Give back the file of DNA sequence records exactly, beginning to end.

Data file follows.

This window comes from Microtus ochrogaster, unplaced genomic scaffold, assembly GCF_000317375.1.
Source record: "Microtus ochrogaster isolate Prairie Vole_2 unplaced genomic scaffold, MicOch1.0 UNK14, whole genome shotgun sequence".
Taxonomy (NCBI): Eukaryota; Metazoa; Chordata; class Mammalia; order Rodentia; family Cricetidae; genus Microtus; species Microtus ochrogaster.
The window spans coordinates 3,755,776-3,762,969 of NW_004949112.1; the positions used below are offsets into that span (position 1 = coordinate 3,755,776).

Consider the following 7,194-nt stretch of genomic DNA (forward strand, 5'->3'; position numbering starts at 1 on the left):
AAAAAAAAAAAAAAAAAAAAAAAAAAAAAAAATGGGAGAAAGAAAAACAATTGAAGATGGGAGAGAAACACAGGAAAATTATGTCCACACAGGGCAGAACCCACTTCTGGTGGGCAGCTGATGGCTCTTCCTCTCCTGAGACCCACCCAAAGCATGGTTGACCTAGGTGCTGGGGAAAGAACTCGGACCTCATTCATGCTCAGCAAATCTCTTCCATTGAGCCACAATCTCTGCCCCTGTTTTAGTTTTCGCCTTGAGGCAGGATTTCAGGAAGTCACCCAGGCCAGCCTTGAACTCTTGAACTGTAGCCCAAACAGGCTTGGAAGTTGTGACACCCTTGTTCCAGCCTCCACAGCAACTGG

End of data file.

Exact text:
This window comes from Microtus ochrogaster, unplaced genomic scaffold, assembly GCF_000317375.1.
Source record: "Microtus ochrogaster isolate Prairie Vole_2 unplaced genomic scaffold, MicOch1.0 UNK14, whole genome shotgun sequence".
Taxonomy (NCBI): Eukaryota; Metazoa; Chordata; class Mammalia; order Rodentia; family Cricetidae; genus Microtus; species Microtus ochrogaster.
The window spans coordinates 3,755,776-3,762,969 of NW_004949112.1; the positions used below are offsets into that span (position 1 = coordinate 3,755,776).

Consider the following 7,194-nt stretch of genomic DNA (forward strand, 5'->3'; position numbering starts at 1 on the left):
AAAAAAAAAAAAAAAAAAAAAAAAAAAAAAAATGGGAGAAAGAAAAACAATTGAAGATGGGAGAGAAACACAGGAAAATTATGTCCACACAGGGCAGAACCCACTTCTGGTGGGCAGCTGATGGCTCTTCCTCTCCTGAGACCCACCCAAAGCATGGTTGACCTAGGTGCTGGGGAAAGAACTCGGACCTCATTCATGCTCAGCAAATCTCTTCCATTGAGCCACAATCTCTGCCCCTGTTTTAGTTTTCGCCTTGAGGCAGGATTTCAGGAAGTCACCCAGGCCAGCCTTGAACTCTTGAACTGTAGCCCAAACAGGCTTGGAAGTTGTGACACCCTTGTTCCAGCCTCCACAGCAACTGG